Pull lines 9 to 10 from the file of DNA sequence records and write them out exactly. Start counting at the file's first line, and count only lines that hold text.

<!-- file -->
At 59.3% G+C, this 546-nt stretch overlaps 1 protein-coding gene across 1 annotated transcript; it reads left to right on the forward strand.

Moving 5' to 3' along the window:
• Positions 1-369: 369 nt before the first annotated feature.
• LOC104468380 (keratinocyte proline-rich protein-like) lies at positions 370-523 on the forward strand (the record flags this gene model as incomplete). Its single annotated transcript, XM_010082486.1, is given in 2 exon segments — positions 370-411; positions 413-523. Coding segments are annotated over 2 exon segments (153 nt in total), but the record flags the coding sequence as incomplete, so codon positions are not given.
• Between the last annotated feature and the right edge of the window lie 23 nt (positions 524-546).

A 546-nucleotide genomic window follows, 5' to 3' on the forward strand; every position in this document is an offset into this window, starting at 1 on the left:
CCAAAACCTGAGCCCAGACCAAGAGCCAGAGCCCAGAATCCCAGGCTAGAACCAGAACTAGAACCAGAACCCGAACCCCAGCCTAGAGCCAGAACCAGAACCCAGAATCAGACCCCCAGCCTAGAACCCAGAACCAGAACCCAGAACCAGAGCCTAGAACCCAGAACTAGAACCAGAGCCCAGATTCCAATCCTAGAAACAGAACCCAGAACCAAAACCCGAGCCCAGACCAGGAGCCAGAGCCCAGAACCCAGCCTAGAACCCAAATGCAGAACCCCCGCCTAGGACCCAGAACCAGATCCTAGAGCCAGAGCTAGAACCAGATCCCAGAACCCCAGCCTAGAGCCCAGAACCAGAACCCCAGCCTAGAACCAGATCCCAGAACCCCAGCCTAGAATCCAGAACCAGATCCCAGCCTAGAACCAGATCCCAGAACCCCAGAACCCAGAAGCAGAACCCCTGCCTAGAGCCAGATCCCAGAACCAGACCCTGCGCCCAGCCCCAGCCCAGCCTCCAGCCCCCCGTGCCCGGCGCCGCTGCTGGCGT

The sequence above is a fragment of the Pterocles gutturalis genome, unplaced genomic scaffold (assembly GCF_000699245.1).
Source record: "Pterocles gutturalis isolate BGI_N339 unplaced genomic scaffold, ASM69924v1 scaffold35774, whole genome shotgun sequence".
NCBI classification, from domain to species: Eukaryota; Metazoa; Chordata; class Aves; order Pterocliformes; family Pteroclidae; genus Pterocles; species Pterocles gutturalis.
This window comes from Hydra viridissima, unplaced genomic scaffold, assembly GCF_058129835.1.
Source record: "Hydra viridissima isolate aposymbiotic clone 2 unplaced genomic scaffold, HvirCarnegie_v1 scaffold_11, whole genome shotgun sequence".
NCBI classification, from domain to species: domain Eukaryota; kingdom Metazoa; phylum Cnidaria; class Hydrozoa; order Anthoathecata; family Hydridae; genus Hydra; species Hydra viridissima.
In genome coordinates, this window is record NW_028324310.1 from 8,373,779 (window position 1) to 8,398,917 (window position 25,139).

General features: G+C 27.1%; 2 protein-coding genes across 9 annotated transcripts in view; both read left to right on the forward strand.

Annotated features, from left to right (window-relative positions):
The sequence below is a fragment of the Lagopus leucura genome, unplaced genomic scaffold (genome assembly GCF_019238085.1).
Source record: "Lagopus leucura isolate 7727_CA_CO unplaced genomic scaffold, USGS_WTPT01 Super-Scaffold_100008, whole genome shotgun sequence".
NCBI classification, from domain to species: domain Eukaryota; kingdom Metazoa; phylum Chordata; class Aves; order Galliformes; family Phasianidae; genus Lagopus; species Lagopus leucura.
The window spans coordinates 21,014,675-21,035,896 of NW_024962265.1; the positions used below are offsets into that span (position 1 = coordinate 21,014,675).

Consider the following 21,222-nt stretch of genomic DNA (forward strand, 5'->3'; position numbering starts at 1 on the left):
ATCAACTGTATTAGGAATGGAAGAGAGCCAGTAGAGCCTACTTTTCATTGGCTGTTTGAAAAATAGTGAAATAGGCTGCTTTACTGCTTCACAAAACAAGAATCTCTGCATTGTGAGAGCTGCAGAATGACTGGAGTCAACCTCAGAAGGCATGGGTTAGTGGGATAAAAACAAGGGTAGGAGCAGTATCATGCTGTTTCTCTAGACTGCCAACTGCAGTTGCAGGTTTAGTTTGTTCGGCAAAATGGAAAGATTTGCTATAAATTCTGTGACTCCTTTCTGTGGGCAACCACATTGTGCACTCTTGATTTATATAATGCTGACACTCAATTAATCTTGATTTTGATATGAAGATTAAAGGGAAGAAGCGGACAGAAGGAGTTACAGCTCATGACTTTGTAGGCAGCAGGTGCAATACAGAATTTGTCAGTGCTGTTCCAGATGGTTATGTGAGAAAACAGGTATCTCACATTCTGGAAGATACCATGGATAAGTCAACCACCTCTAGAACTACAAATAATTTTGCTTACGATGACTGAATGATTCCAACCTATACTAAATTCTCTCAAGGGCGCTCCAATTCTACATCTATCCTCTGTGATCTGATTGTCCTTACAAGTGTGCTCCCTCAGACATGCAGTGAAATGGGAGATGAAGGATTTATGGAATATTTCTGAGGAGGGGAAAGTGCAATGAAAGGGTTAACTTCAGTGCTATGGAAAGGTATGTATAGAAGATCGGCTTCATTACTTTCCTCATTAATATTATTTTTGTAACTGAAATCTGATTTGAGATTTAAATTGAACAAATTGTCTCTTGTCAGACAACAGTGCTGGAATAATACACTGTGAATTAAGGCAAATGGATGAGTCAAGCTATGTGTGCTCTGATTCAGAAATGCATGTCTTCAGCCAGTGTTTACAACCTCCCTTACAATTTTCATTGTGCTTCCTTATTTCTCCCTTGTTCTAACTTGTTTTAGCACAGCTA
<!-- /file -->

Source record: "Pterocles gutturalis isolate BGI_N339 unplaced genomic scaffold, ASM69924v1 scaffold35774, whole genome shotgun sequence".
NCBI classification, from domain to species: Eukaryota; Metazoa; Chordata; class Aves; order Pterocliformes; family Pteroclidae; genus Pterocles; species Pterocles gutturalis.